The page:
I conclude then, that the fundamental theme of the Rámáyan, that is to say the war of the Aryan Ráma against the Rákshases, an Hamitic race settled in the south, ought to be regarded as real and historical as far as regards its substance, although the mythic element intermingled with the true sometimes alters its natural and genuine aspect.

How then did the Indo-Sanskrit epopeia form and complete itself? What elements did it interweave in its progress? How did it embody, how did it clothe the naked and simple primitive datum? We must first of all remember that the Indo-European races possessed the epic genius in the highest degree, and that they alone in the different regions they occupied produced epic poetry...But other causes and particular influences combined to nourish and develop the epic germ of the Sanskrit-Indians. Already in the Rig-veda are found hymns in which the Aryan genius preluded, so to speak, to the future epopeia, in songs that celebrated the heroic deeds of Indra, the combats and the victories of the tutelary Gods of the Aryan races over enemies secret or open, human or superhuman, the exploits and the memories of ancient heroes. More recently, at certain solemn occasions, as the very learned A. Weber remarks, at the solemnity, for example of the As'vamedha of sacrifice of the horse, the praises of the king who ordained the great rite were sung by bards and ministrels in songs composed for the purpose, the memories of past times were recalled and honourable mention was made of the just and pious kings of old. In the Bráhmanas, a sort of prose commentaries annexed to the Vedas, are found recorded stories and legends which allude to historical events of the past ages, to ancient memories, and to mythical events. Such popular legends which the Bráhmanas undoubtedly gathered from tradition admirably suited the epic tissue with which they were interwoven by successive hands......Many and various mythico-historical traditions suitable for epic development, were diffused among the Aryan races, those for example which are related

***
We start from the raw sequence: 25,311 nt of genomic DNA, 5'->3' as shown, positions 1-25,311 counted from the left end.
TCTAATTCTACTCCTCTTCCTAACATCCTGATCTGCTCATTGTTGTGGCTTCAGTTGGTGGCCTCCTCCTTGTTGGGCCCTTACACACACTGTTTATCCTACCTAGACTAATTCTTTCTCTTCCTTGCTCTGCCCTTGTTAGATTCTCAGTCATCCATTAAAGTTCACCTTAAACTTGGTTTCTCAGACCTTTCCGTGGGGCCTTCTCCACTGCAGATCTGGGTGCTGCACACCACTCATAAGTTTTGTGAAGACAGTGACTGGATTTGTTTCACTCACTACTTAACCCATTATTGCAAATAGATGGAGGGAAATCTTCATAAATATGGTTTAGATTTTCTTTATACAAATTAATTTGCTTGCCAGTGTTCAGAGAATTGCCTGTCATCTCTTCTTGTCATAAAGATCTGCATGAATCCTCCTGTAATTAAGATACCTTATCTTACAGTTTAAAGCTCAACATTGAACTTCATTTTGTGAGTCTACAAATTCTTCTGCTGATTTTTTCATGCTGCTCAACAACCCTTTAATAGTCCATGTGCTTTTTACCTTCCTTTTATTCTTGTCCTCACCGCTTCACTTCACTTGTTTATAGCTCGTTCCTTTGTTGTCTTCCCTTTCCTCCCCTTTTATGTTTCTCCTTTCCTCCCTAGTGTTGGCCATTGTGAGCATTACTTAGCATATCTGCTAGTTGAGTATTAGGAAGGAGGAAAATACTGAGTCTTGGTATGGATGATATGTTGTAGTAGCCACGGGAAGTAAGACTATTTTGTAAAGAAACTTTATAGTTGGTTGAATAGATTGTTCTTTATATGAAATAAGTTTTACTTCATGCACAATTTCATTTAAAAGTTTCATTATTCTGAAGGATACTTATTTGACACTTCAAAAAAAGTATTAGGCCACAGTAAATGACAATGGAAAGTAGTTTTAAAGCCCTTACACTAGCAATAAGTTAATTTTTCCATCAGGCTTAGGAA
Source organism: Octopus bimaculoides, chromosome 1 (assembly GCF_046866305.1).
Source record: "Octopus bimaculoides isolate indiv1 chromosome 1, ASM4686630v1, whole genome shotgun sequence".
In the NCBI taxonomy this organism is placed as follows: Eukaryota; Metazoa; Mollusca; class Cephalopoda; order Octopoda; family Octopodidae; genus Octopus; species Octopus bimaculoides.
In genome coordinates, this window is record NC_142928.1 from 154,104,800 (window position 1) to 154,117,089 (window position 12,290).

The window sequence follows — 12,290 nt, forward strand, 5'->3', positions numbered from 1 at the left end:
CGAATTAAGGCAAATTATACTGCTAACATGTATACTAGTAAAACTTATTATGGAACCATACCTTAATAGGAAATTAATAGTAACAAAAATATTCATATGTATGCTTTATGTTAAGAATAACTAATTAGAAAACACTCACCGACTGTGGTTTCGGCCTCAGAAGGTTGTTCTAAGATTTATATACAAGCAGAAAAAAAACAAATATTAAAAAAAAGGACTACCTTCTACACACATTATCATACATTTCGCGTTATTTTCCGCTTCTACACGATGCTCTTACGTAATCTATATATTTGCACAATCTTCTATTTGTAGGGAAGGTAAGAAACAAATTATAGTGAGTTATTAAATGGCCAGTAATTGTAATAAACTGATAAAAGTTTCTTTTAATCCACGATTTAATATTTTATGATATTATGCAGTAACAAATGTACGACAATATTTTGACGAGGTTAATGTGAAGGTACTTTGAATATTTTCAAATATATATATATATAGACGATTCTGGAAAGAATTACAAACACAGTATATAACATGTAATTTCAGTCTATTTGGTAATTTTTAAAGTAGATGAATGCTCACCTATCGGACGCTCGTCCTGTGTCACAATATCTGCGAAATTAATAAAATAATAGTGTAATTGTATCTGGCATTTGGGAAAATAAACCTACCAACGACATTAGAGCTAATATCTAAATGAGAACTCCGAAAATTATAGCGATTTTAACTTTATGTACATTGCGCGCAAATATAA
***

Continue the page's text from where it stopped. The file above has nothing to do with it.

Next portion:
p. 566

in the four chapters containing the description of the earth, the Descent of the Ganges, etc. The epic genius however sometimes created beings of its own and gave body and life to ideal conceptions. Some of the persons in the Rámáyan must be, in my opinion, either personifications of the forces of nature like those which are described with such vigour in the Sháhnámah, or if not exactly created, exaggerated beyond human proportions; others, vedic personages much more ancient than Ráma, were introduced into the epic and woven into its narrations, to bring together men who lived in different and distant ages, as has been the case in times nearer to our own, in the epics, I mean, of the middle ages.